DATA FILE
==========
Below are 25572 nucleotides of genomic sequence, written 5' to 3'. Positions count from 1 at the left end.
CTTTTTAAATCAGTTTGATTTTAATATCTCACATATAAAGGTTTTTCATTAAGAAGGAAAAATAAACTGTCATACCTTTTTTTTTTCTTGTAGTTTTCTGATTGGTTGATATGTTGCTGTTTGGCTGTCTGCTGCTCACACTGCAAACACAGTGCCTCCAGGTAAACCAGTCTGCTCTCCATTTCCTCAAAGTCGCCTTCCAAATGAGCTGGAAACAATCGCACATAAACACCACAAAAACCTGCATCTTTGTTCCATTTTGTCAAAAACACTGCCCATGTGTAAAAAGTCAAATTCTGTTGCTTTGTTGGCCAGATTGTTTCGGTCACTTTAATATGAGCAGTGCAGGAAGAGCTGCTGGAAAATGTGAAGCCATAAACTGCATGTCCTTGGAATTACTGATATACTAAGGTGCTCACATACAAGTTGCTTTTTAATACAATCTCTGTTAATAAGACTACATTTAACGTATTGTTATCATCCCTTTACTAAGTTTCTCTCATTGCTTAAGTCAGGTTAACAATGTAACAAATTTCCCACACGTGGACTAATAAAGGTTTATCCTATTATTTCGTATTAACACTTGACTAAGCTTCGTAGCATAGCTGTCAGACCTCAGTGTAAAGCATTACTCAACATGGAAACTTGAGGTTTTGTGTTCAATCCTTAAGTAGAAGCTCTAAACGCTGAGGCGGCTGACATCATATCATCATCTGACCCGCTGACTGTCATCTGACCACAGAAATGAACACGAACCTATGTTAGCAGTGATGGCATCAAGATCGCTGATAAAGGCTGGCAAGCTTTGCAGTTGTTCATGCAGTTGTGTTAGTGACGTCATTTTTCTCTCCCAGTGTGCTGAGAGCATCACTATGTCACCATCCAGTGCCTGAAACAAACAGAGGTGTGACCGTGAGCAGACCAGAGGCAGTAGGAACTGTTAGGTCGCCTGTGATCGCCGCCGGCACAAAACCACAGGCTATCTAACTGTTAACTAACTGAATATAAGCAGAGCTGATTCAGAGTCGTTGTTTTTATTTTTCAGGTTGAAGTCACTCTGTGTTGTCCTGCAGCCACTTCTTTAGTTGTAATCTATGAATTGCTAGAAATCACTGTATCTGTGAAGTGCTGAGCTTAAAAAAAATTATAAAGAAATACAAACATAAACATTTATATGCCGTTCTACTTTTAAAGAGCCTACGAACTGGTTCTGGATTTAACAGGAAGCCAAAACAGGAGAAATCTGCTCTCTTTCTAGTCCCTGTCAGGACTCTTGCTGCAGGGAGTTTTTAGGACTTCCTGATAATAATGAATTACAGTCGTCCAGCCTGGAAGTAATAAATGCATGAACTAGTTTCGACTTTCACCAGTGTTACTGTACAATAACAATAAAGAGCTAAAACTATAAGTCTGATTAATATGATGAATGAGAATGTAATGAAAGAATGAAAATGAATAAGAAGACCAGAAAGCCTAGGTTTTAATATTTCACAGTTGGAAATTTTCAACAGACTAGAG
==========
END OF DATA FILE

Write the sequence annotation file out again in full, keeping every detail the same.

Below are 25572 nucleotides of genomic sequence, written 5' to 3'. Positions count from 1 at the left end.
CTTTTTAAATCAGTTTGATTTTAATATCTCACATATAAAGGTTTTTCATTAAGAAGGAAAAATAAACTGTCATACCTTTTTTTTTTCTTGTAGTTTTCTGATTGGTTGATATGTTGCTGTTTGGCTGTCTGCTGCTCACACTGCAAACACAGTGCCTCCAGGTAAACCAGTCTGCTCTCCATTTCCTCAAAGTCGCCTTCCAAATGAGCTGGAAACAATCGCACATAAACACCACAAAAACCTGCATCTTTGTTCCATTTTGTCAAAAACACTGCCCATGTGTAAAAAGTCAAATTCTGTTGCTTTGTTGGCCAGATTGTTTCGGTCACTTTAATATGAGCAGTGCAGGAAGAGCTGCTGGAAAATGTGAAGCCATAAACTGCATGTCCTTGGAATTACTGATATACTAAGGTGCTCACATACAAGTTGCTTTTTAATACAATCTCTGTTAATAAGACTACATTTAACGTATTGTTATCATCCCTTTACTAAGTTTCTCTCATTGCTTAAGTCAGGTTAACAATGTAACAAATTTCCCACACGTGGACTAATAAAGGTTTATCCTATTATTTCGTATTAACACTTGACTAAGCTTCGTAGCATAGCTGTCAGACCTCAGTGTAAAGCATTACTCAACATGGAAACTTGAGGTTTTGTGTTCAATCCTTAAGTAGAAGCTCTAAACGCTGAGGCGGCTGACATCATATCATCATCTGACCCGCTGACTGTCATCTGACCACAGAAATGAACACGAACCTATGTTAGCAGTGATGGCATCAAGATCGCTGATAAAGGCTGGCAAGCTTTGCAGTTGTTCATGCAGTTGTGTTAGTGACGTCATTTTTCTCTCCCAGTGTGCTGAGAGCATCACTATGTCACCATCCAGTGCCTGAAACAAACAGAGGTGTGACCGTGAGCAGACCAGAGGCAGTAGGAACTGTTAGGTCGCCTGTGATCGCCGCCGGCACAAAACCACAGGCTATCTAACTGTTAACTAACTGAATATAAGCAGAGCTGATTCAGAGTCGTTGTTTTTATTTTTCAGGTTGAAGTCACTCTGTGTTGTCCTGCAGCCACTTCTTTAGTTGTAATCTATGAATTGCTAGAAATCACTGTATCTGTGAAGTGCTGAGCTTAAAAAAAATTATAAAGAAATACAAACATAAACATTTATATGCCGTTCTACTTTTAAAGAGCCTACGAACTGGTTCTGGATTTAACAGGAAGCCAAAACAGGAGAAATCTGCTCTCTTTCTAGTCCCTGTCAGGACTCTTGCTGCAGGGAGTTTTTAGGACTTCCTGATAATAATGAATTACAGTCGTCCAGCCTGGAAGTAATAAATGCATGAACTAGTTTCGACTTTCACCAGTGTTACTGTACAATAACAATAAAGAGCTAAAACTATAAGTCTGATTAATATGATGAATGAGAATGTAATGAAAGAATGAAAATGAATAAGAAGACCAGAAAGCCTAGGTTTTAATATTTCACAGTTGGAAATTTTCAACAGACTAGAG